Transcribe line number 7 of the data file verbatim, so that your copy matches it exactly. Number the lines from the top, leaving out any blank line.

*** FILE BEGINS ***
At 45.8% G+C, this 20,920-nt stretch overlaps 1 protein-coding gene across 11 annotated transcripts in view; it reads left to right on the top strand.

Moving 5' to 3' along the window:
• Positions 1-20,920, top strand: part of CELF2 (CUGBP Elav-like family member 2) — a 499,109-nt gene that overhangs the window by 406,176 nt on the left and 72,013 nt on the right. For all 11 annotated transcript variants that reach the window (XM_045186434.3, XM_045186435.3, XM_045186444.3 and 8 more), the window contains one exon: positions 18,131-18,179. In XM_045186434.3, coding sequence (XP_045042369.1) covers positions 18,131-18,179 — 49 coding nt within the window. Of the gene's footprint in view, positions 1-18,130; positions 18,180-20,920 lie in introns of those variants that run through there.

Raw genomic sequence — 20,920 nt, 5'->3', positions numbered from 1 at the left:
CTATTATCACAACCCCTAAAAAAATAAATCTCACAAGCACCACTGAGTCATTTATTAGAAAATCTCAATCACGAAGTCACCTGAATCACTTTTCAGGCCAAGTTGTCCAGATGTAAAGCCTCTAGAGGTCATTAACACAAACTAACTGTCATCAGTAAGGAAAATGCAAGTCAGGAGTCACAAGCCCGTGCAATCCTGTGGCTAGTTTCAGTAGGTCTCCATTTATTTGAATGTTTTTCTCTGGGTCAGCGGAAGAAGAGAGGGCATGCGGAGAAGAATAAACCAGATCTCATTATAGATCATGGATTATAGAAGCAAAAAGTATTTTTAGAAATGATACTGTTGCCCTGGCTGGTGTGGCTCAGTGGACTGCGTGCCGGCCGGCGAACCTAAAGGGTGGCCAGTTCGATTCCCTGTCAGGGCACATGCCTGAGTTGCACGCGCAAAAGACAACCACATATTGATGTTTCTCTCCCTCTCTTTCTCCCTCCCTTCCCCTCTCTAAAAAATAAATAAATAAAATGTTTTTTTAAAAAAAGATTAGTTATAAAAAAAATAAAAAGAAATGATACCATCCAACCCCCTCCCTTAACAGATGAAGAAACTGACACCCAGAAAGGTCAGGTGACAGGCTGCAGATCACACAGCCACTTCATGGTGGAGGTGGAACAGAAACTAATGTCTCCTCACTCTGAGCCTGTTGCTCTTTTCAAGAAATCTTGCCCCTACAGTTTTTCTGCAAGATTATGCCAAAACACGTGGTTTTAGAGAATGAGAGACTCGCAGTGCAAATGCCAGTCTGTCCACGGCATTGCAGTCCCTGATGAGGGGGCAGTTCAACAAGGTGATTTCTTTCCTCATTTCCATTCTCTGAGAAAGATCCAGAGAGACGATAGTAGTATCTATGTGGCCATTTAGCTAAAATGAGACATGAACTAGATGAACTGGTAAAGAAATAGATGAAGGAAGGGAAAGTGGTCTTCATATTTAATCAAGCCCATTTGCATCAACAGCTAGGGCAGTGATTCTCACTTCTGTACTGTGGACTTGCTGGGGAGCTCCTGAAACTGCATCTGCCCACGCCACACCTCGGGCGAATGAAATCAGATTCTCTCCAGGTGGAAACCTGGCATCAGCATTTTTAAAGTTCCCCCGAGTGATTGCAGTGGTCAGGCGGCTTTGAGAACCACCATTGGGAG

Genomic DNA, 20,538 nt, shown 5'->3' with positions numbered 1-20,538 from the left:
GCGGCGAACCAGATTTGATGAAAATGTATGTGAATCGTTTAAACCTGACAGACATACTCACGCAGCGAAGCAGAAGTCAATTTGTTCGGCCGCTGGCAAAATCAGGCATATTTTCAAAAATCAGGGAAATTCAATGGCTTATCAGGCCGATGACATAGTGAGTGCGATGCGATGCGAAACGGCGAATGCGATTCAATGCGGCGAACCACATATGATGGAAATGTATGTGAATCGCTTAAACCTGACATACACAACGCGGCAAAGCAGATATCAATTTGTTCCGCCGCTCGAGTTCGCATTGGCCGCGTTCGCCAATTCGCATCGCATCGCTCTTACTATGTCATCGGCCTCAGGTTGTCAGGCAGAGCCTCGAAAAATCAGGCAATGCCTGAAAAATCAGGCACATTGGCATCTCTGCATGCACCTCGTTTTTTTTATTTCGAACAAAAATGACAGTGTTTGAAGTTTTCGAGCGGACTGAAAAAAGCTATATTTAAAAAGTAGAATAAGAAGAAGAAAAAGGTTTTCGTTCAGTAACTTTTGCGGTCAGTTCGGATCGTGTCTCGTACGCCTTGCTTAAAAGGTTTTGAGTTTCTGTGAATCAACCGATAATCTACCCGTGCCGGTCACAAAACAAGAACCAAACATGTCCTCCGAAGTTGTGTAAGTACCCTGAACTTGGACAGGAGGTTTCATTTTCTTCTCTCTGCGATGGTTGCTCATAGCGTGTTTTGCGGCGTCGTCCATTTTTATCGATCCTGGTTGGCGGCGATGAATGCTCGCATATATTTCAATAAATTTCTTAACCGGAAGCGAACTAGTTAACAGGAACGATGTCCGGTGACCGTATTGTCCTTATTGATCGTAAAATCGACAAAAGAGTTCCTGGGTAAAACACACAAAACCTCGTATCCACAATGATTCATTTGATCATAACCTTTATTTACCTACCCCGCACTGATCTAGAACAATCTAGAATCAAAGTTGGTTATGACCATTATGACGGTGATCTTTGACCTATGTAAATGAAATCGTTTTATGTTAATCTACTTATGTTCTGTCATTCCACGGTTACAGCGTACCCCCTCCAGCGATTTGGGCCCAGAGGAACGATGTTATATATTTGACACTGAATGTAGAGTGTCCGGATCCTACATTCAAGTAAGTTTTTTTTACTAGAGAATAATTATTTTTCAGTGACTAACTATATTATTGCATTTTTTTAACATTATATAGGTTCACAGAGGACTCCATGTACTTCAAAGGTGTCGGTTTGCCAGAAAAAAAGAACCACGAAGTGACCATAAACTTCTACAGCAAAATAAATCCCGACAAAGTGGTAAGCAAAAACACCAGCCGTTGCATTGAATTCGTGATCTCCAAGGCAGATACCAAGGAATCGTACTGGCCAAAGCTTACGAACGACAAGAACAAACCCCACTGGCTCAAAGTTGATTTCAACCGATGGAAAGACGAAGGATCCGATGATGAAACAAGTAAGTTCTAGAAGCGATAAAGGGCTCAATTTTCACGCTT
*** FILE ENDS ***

GCGGCGAACCAGATTTGATGAAAATGTATGTGAATCGTTTAAACCTGACAGACATACTCACGCAGCGAAGCAGAAGTCAATTTGTTCGGCCGCTGGCAAAATCAGGCATATTTTCAAAAATCAGGGAAATTCAATGGCTTATCAGGCCGATGACATAGTGAGTGCGATGCGATGCGAAACGGCGAATGCGATTCAATGCGGCGAACCACATATGATGGAAATGTATGTGAATCGCTTAAACCTGACATACACAACGCGGCAAAGCAGATATCAATTTGTTCCGCCGCTCGAGTTCGCATTGGCCGCGTTCGCCAATTCGCATCGCATCGCTCTTACTATGTCATCGGCCTCAGGTTGTCAGGCAGAGCCTCGAAAAATCAGGCAATGCCTGAAAAATCAGGCACATTGGCATCTCTGCATGCACCTCGTTTTTTTTATTTCGAACAAAAATGACAGTGTTTGAAGTTTTCGAGCGGACTGAAAAAAGCTATATTTAAAAAGTAGAATAAGAAGAAGAAAAAGGTTTTCGTTCAGTAACTTTTGCGGTCAGTTCGGATCGTGTCTCGTACGCCTTGCTTAAAAGGTTTTGAGTTTCTGTGAATCAACCGATAATCTACCCGTGCCGGTCACAAAACAAGAACCAAACATGTCCTCCGAAGTTGTGTAAGTACCCTGAACTTGGACAGGAGGTTTCATTTTCTTCTCTCTGCGATGGTTGCTCATAGCGTGTTTTGCGGCGTCGTCCATTTTTATCGATCCTGGTTGGCGGCGATGAATGCTCGCATATATTTCAATAAATTTCTTAACCGGAAGCGAACTAGTTAACAGGAACGATGTCCGGTGACCGTATTGTCCTTATTGATCGTAAAATCGACAAAAGAGTTCCTGGGTAAAACACACAAAACCTCGTATCCACAATGATTCATTTGATCATAACCTTTATTTACCTACCCCGCACTGATCTAGAACAATCTAGAATCAAAGTTGGTTATGACCATTATGACGGTGATCTTTGACCTATGTAAATGAAATCGTTTTATGTTAATCTACTTATGTTCTGTCATTCCACGGTTACAGCGTACCCCCTCCAGCGATTTGGGCCCAGAGGAACGATGTTATATATTTGACACTGAATGTAGAGTGTCCGGATCCTACATTCAAGTAAGTTTTTTTTACTAGAGAATAATTATTTTTCAGTGACTAACTATATTATTGCATTTTTTTAACATTATATAGGTTCACAGAGGACTCCATGTACTTCAAAGGTGTCGGTTTGCCAGAAAAAAAGAACCACGAAGTGACCATAAACTTCTACAGCAAAATAAATCCCGACAAAGTGGTAAGCAAAAACACCAGCCGTTGCATTGAATTCGTGATCTCCAAGGCAGATACCAAGGAATCGTACTGGCCAAAGCTTACGAACGACAAGAACAAACCCCACTGGCTCAAAGTTGATTTCAACCGATGGAAAGACGAAGGATCCGATGATGAAACAAGTAAGTTCTAGAAGCGATAAAGGGCTCAATTTTCACGCTT